After an extensive investigation, Brigham Young University announced Friday it found no evidence to corroborate accusations than a fan racially harassed a Duke University volleyball player last month.
As a result, the school reversed a ban instituted against the fan who was accused of yelling racial slurs.
What did the school say?
University officials reached out to more than 50 individuals who attended the Aug. 26 match between the Cougars and Blue Devils, including athletes and personnel from both teams, security, and fans. None were able to corroborate that any racial heckling took place.
The school also reviewed all available video and audio from the event. Again, no evidence to corroborate the allegations.
"From our extensive review, we have not found any evidence to corroborate the allegation that fans engaged in racial heckling or uttered racial slurs at the event," BYU explained in a statement.
"As a result of our investigation, we have lifted the ban on the fan who was identified as having uttered racial slurs during the match. We have not found any evidence that that individual engaged in such an activity," the statement added. "BYU sincerely apologizes to that fan for any hardship the ban has caused."
For anyone skeptical about the findings of the investigation, the school reiterated its call for anyone with evidence to immediately come forward.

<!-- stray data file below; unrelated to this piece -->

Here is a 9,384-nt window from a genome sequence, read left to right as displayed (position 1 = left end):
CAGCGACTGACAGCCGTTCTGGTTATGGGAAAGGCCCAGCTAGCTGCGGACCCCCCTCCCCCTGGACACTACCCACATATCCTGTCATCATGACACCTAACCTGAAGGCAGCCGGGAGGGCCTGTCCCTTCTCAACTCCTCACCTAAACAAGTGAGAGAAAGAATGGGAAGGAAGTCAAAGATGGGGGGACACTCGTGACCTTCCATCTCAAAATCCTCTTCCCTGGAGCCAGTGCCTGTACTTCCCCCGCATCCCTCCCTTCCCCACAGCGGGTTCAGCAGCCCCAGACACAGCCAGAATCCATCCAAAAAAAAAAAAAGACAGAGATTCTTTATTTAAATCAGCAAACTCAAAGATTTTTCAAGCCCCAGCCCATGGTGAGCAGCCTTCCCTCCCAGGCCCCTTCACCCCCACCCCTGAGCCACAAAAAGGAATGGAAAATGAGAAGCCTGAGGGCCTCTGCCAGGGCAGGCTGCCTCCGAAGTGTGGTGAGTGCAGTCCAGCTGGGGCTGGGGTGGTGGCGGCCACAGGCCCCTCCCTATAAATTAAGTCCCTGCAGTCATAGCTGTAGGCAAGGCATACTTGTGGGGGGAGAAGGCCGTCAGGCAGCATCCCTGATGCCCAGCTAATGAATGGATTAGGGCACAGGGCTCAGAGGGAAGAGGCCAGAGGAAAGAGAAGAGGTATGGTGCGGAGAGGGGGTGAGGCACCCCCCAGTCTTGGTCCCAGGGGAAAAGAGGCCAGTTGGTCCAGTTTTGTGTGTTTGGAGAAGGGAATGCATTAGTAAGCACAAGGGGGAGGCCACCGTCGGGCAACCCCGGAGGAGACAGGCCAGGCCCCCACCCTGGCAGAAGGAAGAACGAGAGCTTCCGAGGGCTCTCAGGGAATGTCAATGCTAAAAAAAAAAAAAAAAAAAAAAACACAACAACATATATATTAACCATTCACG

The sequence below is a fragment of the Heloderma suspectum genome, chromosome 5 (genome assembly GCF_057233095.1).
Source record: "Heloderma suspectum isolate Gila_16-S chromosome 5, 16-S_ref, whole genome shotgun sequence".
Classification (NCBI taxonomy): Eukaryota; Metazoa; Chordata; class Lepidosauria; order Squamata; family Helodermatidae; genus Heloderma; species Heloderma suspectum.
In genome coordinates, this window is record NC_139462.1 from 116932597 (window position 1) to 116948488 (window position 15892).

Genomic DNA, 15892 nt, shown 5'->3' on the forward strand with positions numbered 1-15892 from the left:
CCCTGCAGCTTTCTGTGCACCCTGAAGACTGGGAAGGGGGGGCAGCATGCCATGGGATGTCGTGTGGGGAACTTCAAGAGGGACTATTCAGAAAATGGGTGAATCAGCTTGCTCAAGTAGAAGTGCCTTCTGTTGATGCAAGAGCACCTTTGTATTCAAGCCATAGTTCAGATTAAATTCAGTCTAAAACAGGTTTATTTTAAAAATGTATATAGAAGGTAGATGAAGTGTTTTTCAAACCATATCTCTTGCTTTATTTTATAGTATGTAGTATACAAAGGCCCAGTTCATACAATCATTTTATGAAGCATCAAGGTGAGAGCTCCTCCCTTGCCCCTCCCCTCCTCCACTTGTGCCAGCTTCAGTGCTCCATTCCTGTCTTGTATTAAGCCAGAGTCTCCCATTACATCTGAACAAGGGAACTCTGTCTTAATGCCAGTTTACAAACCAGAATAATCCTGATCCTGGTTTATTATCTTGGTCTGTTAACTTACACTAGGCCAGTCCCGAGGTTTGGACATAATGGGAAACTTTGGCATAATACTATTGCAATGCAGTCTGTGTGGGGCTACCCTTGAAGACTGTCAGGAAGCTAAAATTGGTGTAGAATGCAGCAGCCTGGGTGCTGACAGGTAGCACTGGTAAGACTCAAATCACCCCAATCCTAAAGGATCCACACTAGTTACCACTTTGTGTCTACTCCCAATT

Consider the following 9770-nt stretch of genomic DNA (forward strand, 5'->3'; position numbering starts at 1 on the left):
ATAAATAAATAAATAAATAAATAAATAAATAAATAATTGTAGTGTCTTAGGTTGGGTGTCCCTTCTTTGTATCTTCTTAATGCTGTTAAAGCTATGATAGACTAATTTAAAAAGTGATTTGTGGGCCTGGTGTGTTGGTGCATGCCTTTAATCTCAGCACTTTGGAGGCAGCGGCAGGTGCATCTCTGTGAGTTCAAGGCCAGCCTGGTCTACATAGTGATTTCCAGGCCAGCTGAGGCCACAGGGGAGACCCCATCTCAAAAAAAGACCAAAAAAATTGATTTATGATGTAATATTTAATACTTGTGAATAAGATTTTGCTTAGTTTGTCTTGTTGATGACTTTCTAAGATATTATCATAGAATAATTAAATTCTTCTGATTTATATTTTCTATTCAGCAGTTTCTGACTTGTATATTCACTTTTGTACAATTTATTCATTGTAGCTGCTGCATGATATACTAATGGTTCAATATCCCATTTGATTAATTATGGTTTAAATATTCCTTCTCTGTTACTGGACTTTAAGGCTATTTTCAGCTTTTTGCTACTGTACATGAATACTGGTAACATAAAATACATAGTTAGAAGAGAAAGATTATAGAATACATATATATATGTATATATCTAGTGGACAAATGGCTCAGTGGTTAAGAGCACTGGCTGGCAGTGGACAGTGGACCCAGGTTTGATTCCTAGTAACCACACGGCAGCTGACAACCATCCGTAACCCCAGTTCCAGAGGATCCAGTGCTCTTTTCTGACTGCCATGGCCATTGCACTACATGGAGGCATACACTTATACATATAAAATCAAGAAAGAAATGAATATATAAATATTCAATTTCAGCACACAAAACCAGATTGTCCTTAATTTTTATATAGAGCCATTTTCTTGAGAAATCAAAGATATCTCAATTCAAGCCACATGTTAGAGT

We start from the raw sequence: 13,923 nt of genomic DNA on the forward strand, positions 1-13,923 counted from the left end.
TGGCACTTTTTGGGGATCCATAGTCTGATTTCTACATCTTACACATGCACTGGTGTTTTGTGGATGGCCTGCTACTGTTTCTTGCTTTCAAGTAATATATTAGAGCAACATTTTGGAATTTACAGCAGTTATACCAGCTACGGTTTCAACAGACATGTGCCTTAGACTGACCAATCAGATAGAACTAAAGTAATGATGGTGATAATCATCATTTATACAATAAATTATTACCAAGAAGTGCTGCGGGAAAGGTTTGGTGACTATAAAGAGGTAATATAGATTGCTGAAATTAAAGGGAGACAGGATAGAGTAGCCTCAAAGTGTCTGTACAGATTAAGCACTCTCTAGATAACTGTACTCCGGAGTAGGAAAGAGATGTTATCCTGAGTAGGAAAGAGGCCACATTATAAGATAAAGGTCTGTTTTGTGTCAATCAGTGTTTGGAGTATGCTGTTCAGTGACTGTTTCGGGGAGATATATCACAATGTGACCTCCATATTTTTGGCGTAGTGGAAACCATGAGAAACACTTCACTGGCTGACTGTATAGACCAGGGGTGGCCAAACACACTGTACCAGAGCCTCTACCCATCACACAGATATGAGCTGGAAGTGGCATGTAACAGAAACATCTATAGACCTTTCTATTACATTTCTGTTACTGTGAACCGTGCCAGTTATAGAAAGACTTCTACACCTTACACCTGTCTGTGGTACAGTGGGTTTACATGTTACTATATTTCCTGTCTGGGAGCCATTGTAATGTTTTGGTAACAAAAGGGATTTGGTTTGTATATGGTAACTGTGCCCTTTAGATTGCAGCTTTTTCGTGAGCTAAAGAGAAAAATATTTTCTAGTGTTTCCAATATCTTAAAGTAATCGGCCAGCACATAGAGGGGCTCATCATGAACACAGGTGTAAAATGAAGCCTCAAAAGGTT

What is the background?
After the Aug. 26 match, BYU officials banned a fan who was accused of yelling racial slurs at Rachel Richardson, a Duke volleyball player.
The incident gained national attention after Richardson's godmother claimed on social media that Richardson was called an N-word "every time she served" and was "threatened by a white male that told her to watch her back going to the team bus."
Richardson later released her own statement with the same allegations.
But days after the game, BYU police said their investigation confirmed the fan who had been banned did not yell racial slurs or harass anyone. Even more, the investigation was unable to turn up any evidence corroborating the allegations.
Ironically, BYU's statement comes two days after USA Today published an essay that condemned doubts about Richardson's allegations as a "right-wing conspiracy theory."
Turns out, it was anything but.